Bradford Council planners assured a Keighley public meeting that crucial Tour de France logistical information will be released in time to help communities prepare for the event.

They were addressing concerns that precise details on road closures and the likely impact on public transport were not yet available.

Tour planning team members spoke to a gathering of about 20 people in Victoria Hall on Saturday morning. Among those present were parish and town councillors, church leaders and traders’ representatives.

Keighley town councillor Graham Mitchell stressed the importance of “two-way communication”, warning most of Keighley’s population had yet to grasp the sheer scale of the event.

“When will you be able to let us have the definitive plans on road closures so we can let people know?” he asked.

Keighley’s Airedale Shopping Centre manager Steve Seymour said he was also waiting to learn vital details about how his centre can operate on the day.

Darren Badrock, network manager with Bradford Council’s highways department, said he expected to have more concrete information by the end of February.

He said roads on the race route would be closed from about 7am on the day and would remain shut after the cyclists and accompanying vehicles had passed to allow time for spectators to disperse.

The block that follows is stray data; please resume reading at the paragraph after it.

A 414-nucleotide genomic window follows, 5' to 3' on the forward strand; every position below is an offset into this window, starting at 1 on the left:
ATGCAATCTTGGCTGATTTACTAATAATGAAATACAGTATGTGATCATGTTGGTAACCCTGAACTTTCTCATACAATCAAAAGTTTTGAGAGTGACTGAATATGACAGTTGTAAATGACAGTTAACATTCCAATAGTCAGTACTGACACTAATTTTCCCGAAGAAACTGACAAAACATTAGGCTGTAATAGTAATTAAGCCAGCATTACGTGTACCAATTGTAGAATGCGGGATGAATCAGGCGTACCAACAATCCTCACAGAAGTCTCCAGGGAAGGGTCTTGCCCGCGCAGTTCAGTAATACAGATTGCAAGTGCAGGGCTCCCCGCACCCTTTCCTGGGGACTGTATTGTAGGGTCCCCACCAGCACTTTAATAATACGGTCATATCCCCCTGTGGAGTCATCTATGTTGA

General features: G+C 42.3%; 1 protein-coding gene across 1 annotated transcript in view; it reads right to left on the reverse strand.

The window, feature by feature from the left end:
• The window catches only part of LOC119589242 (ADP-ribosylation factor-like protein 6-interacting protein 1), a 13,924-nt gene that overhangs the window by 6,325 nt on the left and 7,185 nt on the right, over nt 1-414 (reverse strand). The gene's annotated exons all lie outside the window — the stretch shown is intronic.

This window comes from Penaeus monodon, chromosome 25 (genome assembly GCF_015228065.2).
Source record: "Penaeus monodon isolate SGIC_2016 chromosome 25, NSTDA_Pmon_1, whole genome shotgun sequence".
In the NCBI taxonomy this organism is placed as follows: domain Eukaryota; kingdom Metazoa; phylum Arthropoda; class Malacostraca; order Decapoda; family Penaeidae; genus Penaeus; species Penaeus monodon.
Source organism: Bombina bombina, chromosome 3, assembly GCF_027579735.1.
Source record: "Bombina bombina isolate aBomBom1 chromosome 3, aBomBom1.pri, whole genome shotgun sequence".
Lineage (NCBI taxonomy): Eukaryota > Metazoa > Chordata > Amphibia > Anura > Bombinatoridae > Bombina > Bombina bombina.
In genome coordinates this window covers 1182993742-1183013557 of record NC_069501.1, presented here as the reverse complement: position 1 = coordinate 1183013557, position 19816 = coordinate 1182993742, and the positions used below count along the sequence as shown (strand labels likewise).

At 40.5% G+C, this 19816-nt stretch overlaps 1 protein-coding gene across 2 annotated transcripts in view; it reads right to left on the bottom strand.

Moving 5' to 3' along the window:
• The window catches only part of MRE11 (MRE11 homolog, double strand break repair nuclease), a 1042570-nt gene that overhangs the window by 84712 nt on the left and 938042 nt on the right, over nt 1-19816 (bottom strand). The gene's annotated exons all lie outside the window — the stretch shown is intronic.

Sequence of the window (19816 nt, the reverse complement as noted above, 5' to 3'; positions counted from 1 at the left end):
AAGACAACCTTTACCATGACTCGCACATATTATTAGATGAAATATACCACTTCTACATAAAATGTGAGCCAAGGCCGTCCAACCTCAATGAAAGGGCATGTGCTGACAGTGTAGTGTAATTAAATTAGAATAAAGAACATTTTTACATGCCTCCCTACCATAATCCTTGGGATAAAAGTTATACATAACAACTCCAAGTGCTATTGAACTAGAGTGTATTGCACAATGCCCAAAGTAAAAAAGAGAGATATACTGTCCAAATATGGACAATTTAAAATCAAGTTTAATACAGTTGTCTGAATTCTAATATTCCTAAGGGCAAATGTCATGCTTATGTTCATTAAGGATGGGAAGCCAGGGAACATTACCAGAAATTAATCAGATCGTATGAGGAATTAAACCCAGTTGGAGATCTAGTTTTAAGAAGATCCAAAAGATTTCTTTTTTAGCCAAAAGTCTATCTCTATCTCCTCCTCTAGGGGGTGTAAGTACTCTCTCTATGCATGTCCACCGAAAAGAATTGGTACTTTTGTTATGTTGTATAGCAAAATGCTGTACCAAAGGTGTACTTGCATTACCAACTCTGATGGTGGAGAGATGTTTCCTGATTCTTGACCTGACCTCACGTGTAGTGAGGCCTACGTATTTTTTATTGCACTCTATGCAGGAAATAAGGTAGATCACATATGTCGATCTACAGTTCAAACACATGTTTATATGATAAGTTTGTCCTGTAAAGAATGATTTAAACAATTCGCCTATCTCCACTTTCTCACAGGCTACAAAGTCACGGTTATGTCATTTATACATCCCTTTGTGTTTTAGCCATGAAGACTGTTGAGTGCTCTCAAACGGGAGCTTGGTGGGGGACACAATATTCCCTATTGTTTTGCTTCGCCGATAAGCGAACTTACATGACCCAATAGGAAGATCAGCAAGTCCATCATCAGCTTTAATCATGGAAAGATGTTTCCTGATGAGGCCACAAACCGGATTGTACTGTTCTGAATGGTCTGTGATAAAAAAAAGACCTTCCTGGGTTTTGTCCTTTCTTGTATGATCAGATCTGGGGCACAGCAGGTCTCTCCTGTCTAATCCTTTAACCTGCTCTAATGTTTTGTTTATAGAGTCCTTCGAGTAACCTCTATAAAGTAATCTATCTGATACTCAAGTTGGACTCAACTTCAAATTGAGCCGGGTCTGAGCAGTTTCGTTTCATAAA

“We have to be very careful with what we say about timings,” he said. “If we say a particular road will be open again at 3pm, that will mean someone getting in their car at five to three and driving straight into a crowd of spectators.”

Addressing the need to maximise car parking, he added: “We’re looking at having parking in the industrial estate north of Hard Ings Road. We’re looking for car-parking sites and we’re interested in hearing from people who have land available.

“We estimate about 80 per cent of people coming to see the Tour will come in a car or camper van.”

Bradford Council sports events officer Andy Ross said the council was offering practical online advice to people interested in setting up camp sites to accommodate some of the thousands of people who will visit the area.

He added people wanting to offer such provision didn’t need a formal licence, but should notify the council and consider important factors such as insurance, the possibility of nuisance to neighbours and access to clean drinking water.